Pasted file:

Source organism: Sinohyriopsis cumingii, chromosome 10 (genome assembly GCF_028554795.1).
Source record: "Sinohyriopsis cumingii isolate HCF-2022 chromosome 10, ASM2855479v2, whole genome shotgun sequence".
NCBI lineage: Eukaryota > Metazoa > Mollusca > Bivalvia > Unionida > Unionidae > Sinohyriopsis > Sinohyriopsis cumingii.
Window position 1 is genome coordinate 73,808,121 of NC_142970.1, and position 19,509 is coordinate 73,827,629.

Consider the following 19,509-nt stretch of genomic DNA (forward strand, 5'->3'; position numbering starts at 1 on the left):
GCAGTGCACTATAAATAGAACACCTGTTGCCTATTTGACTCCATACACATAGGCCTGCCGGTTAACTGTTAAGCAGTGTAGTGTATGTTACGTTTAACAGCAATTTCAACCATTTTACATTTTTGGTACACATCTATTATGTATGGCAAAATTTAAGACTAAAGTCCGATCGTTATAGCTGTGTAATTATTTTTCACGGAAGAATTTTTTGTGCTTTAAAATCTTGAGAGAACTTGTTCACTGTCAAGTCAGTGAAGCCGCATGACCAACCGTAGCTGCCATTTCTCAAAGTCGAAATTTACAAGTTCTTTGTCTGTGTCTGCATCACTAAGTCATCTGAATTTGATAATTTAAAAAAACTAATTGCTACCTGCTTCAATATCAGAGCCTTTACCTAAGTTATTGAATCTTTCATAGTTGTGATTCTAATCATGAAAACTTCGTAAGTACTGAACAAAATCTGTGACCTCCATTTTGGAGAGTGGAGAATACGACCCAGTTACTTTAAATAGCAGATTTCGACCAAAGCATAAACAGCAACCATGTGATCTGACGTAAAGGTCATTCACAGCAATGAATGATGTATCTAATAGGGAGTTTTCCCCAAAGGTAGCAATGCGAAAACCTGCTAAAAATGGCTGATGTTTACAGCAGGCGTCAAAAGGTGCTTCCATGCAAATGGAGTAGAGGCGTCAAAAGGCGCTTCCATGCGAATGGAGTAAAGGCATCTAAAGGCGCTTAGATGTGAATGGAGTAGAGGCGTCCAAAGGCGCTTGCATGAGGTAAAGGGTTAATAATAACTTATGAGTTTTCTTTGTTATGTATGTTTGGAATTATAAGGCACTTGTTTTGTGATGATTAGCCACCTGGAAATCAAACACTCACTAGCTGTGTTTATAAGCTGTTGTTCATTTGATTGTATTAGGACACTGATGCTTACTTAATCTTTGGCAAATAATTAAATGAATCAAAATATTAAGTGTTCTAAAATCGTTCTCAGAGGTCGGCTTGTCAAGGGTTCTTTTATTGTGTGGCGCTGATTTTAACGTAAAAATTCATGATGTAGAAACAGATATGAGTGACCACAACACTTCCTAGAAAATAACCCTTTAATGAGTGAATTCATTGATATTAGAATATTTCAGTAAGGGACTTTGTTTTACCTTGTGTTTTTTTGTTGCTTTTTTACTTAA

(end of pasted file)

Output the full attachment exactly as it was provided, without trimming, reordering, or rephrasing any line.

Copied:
Source organism: Sinohyriopsis cumingii, chromosome 10 (genome assembly GCF_028554795.1).
Source record: "Sinohyriopsis cumingii isolate HCF-2022 chromosome 10, ASM2855479v2, whole genome shotgun sequence".
NCBI lineage: Eukaryota > Metazoa > Mollusca > Bivalvia > Unionida > Unionidae > Sinohyriopsis > Sinohyriopsis cumingii.
Window position 1 is genome coordinate 73,808,121 of NC_142970.1, and position 19,509 is coordinate 73,827,629.

Consider the following 19,509-nt stretch of genomic DNA (forward strand, 5'->3'; position numbering starts at 1 on the left):
GCAGTGCACTATAAATAGAACACCTGTTGCCTATTTGACTCCATACACATAGGCCTGCCGGTTAACTGTTAAGCAGTGTAGTGTATGTTACGTTTAACAGCAATTTCAACCATTTTACATTTTTGGTACACATCTATTATGTATGGCAAAATTTAAGACTAAAGTCCGATCGTTATAGCTGTGTAATTATTTTTCACGGAAGAATTTTTTGTGCTTTAAAATCTTGAGAGAACTTGTTCACTGTCAAGTCAGTGAAGCCGCATGACCAACCGTAGCTGCCATTTCTCAAAGTCGAAATTTACAAGTTCTTTGTCTGTGTCTGCATCACTAAGTCATCTGAATTTGATAATTTAAAAAAACTAATTGCTACCTGCTTCAATATCAGAGCCTTTACCTAAGTTATTGAATCTTTCATAGTTGTGATTCTAATCATGAAAACTTCGTAAGTACTGAACAAAATCTGTGACCTCCATTTTGGAGAGTGGAGAATACGACCCAGTTACTTTAAATAGCAGATTTCGACCAAAGCATAAACAGCAACCATGTGATCTGACGTAAAGGTCATTCACAGCAATGAATGATGTATCTAATAGGGAGTTTTCCCCAAAGGTAGCAATGCGAAAACCTGCTAAAAATGGCTGATGTTTACAGCAGGCGTCAAAAGGTGCTTCCATGCAAATGGAGTAGAGGCGTCAAAAGGCGCTTCCATGCGAATGGAGTAAAGGCATCTAAAGGCGCTTAGATGTGAATGGAGTAGAGGCGTCCAAAGGCGCTTGCATGAGGTAAAGGGTTAATAATAACTTATGAGTTTTCTTTGTTATGTATGTTTGGAATTATAAGGCACTTGTTTTGTGATGATTAGCCACCTGGAAATCAAACACTCACTAGCTGTGTTTATAAGCTGTTGTTCATTTGATTGTATTAGGACACTGATGCTTACTTAATCTTTGGCAAATAATTAAATGAATCAAAATATTAAGTGTTCTAAAATCGTTCTCAGAGGTCGGCTTGTCAAGGGTTCTTTTATTGTGTGGCGCTGATTTTAACGTAAAAATTCATGATGTAGAAACAGATATGAGTGACCACAACACTTCCTAGAAAATAACCCTTTAATGAGTGAATTCATTGATATTAGAATATTTCAGTAAGGGACTTTGTTTTACCTTGTGTTTTTTTGTTGCTTTTTTACTTAA